619 F.2d at 940. See also Herbert v. Lando, 596 F. Supp. 1178, 1188 (S.D.N.Y. 1984). In the case at hand, the circumstantial evidence submitted by Guccione as to the testimony in the earlier trial about the divorce, the state of relations existing between the parties, and the degree of investigation undertaken by the defendants, merit submission to the jury of the issue of whether or not the Article was published with actual malice. Although each of these factors might not be sufficient in itself to establish the existence of actual malice, see, e.g., Hotchner v. Castillo-Pyche, 551 F.2d 910, 914 (2d Cir. 1977) (evidence of animosity does not by itself prove actual malice); St. Amant v. Thompson, 390 U.S. 727, 733, 20 L. Ed. 2d 262, 88 S. Ct. 1323 (1968) ("Failure to investigate does not in itself establish bad faith.") and the degree to which evidence of ill will is at all relevant to the issue of actual malice remains unclear, see, e.g., Rosenbloom v. Metromedia, Inc., 403 U.S. 29, 52 n.18, 29 L. Ed. 2d 296, 91 S. Ct. 1811 (1971), taken together the proffer is enough to require denial of the motion for summary judgment without prejudice to a contrary determination after the evidence has been adduced.
The defendants also contend that they are entitled to summary judgment on the grounds that the Article is substantially true, an argument that was specifically rejected in the June 1, 1984 opinion. They have failed to present any evidence which would justify altering this prior conclusion. As to the argument that the argument that the Article is constitutionally protected opinion because it was an editorial commentary, the mere fact that the statement in issue was made in the context of an editorial does not shield the author from liability. See Cianci v. New York Times Publishing Co., 639 F.2d 54, 61 (2d Cir. 1980). The statement is one of fact, not of opinion, despite its inclusion in an article laden with the author's opinion.
FDC has moved for summary judgment on the grounds that Guccione has failed to present evidence that it had knowledge of the Article prior to its publication and that it acted with actual malice in distributing the Article. In support, FDC has presented uncontested affidavits from FDC officials denying any knowledge of the Article and has presented evidence of its business practices that it claims shows that it would be impossible for a national distributor to have prepublication knowledge of what is contained in the periodicals it distributes. Guccione contends, however, that the knowledge of various FDC officials and the usual business practices of distributors is irrelevant in this case because Flynt himself had prepublication awareness of and involvement in the Article and Flynt is a high level employee of FDC.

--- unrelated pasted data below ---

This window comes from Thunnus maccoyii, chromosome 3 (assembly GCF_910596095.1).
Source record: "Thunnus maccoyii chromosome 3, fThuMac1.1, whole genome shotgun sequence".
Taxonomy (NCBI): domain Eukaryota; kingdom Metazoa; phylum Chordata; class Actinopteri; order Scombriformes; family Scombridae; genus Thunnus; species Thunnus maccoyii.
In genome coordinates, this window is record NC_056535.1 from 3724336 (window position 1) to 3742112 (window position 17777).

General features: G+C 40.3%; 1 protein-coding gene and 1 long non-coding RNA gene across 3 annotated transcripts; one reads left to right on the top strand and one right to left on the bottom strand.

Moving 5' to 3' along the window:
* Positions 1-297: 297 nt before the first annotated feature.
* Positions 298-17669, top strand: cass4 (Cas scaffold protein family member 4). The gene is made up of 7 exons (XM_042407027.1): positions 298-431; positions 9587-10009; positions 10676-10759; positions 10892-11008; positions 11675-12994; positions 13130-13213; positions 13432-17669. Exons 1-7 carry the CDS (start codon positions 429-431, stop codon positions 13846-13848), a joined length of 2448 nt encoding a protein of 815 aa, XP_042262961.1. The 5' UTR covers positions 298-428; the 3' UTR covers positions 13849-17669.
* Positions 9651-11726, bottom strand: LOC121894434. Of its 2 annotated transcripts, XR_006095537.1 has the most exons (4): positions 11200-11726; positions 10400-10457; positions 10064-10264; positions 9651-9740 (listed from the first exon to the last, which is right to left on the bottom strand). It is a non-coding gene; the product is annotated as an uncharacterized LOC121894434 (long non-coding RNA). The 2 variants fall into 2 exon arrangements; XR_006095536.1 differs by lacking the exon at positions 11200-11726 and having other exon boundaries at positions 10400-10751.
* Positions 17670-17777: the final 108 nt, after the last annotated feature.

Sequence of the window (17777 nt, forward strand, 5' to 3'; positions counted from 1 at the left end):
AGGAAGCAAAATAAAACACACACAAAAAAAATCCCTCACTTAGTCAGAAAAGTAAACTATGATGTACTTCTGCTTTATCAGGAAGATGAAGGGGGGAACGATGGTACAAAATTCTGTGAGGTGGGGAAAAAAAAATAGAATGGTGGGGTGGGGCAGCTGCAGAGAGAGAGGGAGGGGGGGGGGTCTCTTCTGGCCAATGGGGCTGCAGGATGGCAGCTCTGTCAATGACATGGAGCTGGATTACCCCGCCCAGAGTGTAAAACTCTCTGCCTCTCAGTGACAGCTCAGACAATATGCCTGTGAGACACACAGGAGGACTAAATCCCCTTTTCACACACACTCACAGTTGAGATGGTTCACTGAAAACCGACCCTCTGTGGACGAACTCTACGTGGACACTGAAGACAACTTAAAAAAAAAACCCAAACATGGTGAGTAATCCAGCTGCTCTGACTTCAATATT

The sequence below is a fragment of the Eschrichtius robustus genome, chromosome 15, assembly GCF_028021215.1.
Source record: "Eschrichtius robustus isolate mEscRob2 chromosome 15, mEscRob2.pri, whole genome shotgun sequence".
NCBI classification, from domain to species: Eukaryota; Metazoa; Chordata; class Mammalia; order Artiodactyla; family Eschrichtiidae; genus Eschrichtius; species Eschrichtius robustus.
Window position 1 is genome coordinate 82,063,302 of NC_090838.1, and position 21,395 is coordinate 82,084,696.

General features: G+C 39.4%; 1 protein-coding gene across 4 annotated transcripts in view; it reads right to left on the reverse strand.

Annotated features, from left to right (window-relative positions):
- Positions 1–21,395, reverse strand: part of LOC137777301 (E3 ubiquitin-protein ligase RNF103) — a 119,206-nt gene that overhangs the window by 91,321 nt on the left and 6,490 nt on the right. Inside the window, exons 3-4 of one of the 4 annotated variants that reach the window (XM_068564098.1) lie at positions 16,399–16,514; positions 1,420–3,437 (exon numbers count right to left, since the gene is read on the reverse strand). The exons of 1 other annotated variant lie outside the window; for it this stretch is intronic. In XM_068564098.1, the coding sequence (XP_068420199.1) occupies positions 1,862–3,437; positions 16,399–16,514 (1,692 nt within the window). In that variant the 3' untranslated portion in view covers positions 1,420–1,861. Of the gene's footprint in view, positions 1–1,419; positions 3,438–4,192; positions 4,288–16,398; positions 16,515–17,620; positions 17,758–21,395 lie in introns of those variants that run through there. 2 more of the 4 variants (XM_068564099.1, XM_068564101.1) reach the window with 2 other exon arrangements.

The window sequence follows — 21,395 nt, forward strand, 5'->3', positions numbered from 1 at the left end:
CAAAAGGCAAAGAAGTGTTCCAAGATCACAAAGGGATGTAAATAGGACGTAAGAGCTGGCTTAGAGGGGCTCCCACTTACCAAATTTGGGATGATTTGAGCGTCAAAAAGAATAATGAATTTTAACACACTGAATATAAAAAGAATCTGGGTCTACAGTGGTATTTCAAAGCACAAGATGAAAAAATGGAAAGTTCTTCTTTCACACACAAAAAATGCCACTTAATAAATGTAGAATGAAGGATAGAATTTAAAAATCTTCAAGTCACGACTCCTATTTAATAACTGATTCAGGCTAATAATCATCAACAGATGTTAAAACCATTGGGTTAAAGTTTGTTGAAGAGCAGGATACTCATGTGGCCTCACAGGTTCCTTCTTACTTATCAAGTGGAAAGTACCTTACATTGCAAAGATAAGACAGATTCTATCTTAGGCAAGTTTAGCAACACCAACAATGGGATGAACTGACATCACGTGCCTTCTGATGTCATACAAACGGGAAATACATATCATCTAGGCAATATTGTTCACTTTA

Although FDC and Flynt claim that Flynt was not an officer or director of FDC in November 1983, Guccione claims that Flynt was president of FDC at the time the Article was written and there is at the very least an issue of fact as to his position with FDC at the time the issue was published. In support, Guccione relies on a letter allegedly signed by Flynt as president of FDC in July of 1983, a Dun & Bradstreet report on FDC as of July 13, 1983 which identifies Flynt as the chief executive, an FDC financial statement which suggested that Flynt was a high level employee of FDC after September 1983, and a letter on FDC's stationery dated January 15, 1984 which allegedly is signed by Flynt as president of FDC, as well as a reference to Flynt as FDC's president on the Magazine and Bookseller's National Distributors Directors.
FDC has presented affidavits and evidence which contest the accuracy of all of Guccione's evidence, and also contends that the evidence presented by Guccione is unauthenticated and inadmissible hearsay. While the admissibility at trial of most of Guccione's evidence as to Flynt's role in FDC at the relevant time remains uncertain, the letters allegedly signed by Flynt represent a proffer of non-hearsay evidence sufficient to present an issue of fact as to Flynt's connection with FDC at the relevant time.
Finally, Flynt has once again moved to dismiss the complaint as to him for lack of personal jurisdiction. The April 27, 1984 opinion held that "[o]n the basis of the record before it, the court cannot determine whether Flynt transacts business as an individual in New York." The motion was denied to permit discovery on the nature of his contacts with New York. Flynt has now renewed the motion and presented evidence of his lack of involvement with New York. In response, Guccione does not address the ...